My rating: 4 of 5 stars
Married women, all mothers, have been disappearing from Oslo, oddly enough when it snows. Harry and new partner Katrine Bratt are called out to one such case, and a day or two later, yet another. Large snowmen have sprung up at each site, maker unknown, each with some “momento” from the victim. But there’s little other evidence, and Harry’s skills – and emotions- are about to be severely tested.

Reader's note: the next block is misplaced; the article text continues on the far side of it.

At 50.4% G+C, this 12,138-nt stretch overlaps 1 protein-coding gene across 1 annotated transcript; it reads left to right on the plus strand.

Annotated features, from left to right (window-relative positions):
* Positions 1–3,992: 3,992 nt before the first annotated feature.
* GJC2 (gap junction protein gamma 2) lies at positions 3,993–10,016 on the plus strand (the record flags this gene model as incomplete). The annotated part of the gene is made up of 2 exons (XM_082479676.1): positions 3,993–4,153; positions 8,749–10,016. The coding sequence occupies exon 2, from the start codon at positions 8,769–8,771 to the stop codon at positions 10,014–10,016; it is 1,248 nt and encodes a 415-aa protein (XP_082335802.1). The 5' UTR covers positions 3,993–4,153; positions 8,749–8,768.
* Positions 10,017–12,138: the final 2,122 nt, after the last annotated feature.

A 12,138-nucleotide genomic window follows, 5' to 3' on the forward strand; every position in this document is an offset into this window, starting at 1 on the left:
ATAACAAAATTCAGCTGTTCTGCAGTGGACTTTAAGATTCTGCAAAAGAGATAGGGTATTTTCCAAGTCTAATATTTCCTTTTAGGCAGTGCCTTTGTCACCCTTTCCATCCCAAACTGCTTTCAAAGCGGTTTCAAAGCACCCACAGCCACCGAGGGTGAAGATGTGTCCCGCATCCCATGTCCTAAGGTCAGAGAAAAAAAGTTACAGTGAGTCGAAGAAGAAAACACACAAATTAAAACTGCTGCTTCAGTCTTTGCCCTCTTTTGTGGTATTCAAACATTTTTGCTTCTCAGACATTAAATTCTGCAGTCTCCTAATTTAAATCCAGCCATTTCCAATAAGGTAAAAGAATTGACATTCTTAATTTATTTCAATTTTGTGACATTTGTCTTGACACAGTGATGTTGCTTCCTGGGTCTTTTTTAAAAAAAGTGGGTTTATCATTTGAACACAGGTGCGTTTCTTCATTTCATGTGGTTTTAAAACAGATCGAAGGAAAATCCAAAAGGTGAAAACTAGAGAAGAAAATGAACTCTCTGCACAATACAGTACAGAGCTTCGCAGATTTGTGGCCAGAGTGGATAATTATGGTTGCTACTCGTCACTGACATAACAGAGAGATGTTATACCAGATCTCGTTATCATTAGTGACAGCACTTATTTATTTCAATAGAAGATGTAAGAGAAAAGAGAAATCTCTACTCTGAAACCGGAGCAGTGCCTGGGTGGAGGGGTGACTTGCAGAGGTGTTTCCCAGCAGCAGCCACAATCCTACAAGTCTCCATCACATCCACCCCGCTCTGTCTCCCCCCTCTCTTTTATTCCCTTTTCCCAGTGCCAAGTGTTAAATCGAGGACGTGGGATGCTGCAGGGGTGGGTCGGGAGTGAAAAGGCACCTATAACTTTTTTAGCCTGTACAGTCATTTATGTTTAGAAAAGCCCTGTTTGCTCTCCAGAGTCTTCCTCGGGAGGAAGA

The integrity of novels written in other languages depends on the proficiency of the translator, and Don Bartlett knows his stuff. (It goes without saying that Nesbo does too!) This is an intricate plot, relying on flashbacks and multiple points of view. There is also a plethora of suspects, each of whom seems guilty until single details rule them out. Translating characters must be even more complex. Though Harry is an modern archetype, the others are not, and Bartlett seems to have spanned the cultural gap and its nuances quite well. The Snowman is loaded with suspenseful sequences, and although the flashbacks are occasionally a bit confusing, the novel as a whole does not suffer. And its ending, satisfying (and horrific) in itself, leaves the reader wondering what’s next for Harry. Whatever comes next, it’s probably far from simple….